patent troll lawyerThey’re baaaaaaaaaccccck. Patent troll lawsuits, that is — and they’re targeting small businesses. If one lands in your lap, stay calm and don’t rush to pay; the plaintiff may be a troll, and you may not be at all liable.

Patent Troll Lawsuit: They’re Calculating You’ll Just Pay Without Exploring The Validity Of The Claim

Naturally, it’s intimidating to get an official-looking, accusation-strewn letter, from a complete unknown, demanding that you fork over $1,000 per employee or face a protracted lawsuit. In fact, it can be so nerve-wracking that many smaller companies opt to pay without researching the issue, which is what many patent trolls count on.

Unfortunately, additional troubles may lurk around small businesses that appease. Why? Well, “trolling” companies and their lawyers tend to know each other and share information. So, parties that just pay up, wind up with more questionable lawsuits landing in their laps.

Why do Patent Trolls Target Small Businesses?

For years, patent assertion entities made money by suing large corporations across the country.

However, things changed in May 2017 when the Supreme Court ruled that claimants could only sue companies for patent infringement in their state, which made things more difficult for assertion entities to carry on business as usual. So, they went hunting for new targets — smaller companies and startups.

Patent Troll Lawsuit: It Can Happen to You

Lately, patent trolls seem to be spawning exponentially. If you’re stung, some options:

Has A Patent Troll Targeted You?

Is someone trying to sue you for patent infringement? Gordon Law Group helps entrepreneurs, startups, and businesses with so-called “patent troll” lawsuits. Succinctly stated: We know how to shake them; and under the right circumstances, patent trolls can be forced to pay your legal fees!

Get in touch today to see how we can help you fight back against a patent troll. Consultations are free.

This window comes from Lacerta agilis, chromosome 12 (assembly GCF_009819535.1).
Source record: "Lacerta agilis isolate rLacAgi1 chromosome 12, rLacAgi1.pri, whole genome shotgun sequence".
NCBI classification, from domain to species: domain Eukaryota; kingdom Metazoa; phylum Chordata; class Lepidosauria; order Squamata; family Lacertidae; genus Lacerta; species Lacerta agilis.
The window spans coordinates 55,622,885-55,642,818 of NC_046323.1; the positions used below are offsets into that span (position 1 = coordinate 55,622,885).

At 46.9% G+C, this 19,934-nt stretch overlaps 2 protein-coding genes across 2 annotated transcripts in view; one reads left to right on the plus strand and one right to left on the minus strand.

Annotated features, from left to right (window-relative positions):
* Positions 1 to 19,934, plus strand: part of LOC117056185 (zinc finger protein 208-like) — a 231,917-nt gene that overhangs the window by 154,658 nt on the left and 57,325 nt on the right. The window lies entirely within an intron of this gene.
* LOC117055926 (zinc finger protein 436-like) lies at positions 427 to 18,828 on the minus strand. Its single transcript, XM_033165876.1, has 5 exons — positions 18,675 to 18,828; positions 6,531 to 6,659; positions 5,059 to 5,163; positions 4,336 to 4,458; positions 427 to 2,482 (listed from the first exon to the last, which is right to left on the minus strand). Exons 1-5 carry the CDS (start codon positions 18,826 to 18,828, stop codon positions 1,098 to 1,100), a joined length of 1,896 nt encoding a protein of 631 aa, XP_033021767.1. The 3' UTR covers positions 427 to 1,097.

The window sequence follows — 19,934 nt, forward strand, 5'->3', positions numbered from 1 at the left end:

Puerto Rico Tax Haven: Best For Internet Businesses

Puerto Rico tax havenLooking for a “tax haven”? Consider Puerto Rico. The U.S. territory passed two laws which offer significant tax benefits to lure businesses and residents to the island.

Puerto Rico is a U.S. Commonwealth; it’s part of the US, but enjoys a level of independence that includes tax breaks not available in other states and jurisdictions.

Puerto Rico Tax Haven: Act 20 Basics

On January 17, 2012 Puerto Rico enacted the “Act to Promote the Export of Services” — a.k.a., Act 20. The provision bestows tax exemptions and credits on businesses engaged in eligible activities on the island. To leverage Act 20, businesses must apply for a tax concession and obtain an exemption decree. The decree is available for 20 years, with a possible 10-year extension.

Puerto Rico offers generous tax incentives to eligible businesses. For example:

Puerto Rico Tax Haven: Act 22 Basics

At the same time, Puerto Rico enacted the “Individual Investors Act” — a.k.a., Act 22. A resident cultivation attempt, the law obliterated all manners of tax obligations. Eligible participants enjoy:

Exemptions under Act 22 are valid through December 31, 2035.

Puerto Rico Tax Haven: Act 20 and 22 for Internet Business

To make conditions even more attractive, Puerto Rico recently eliminated the five employee requirement. After moving your business to Puerto Rico, you will only pay 4% on Puerto Rico sourced business profit. And if you yourself move to Puerto Rico as well, you can then pay all the profits as dividends to yourself which are 100% tax exempted. Therefore, since many internet businesses are highly portable, relocating to Puerto Rico is relatively easy and may give you one of the most competitive tax incentives around. Besides, the year-around summer weather!

Disclaimer: This article is not intended to provide legal advice. Please consult an attorney for legal advice for your particular situation.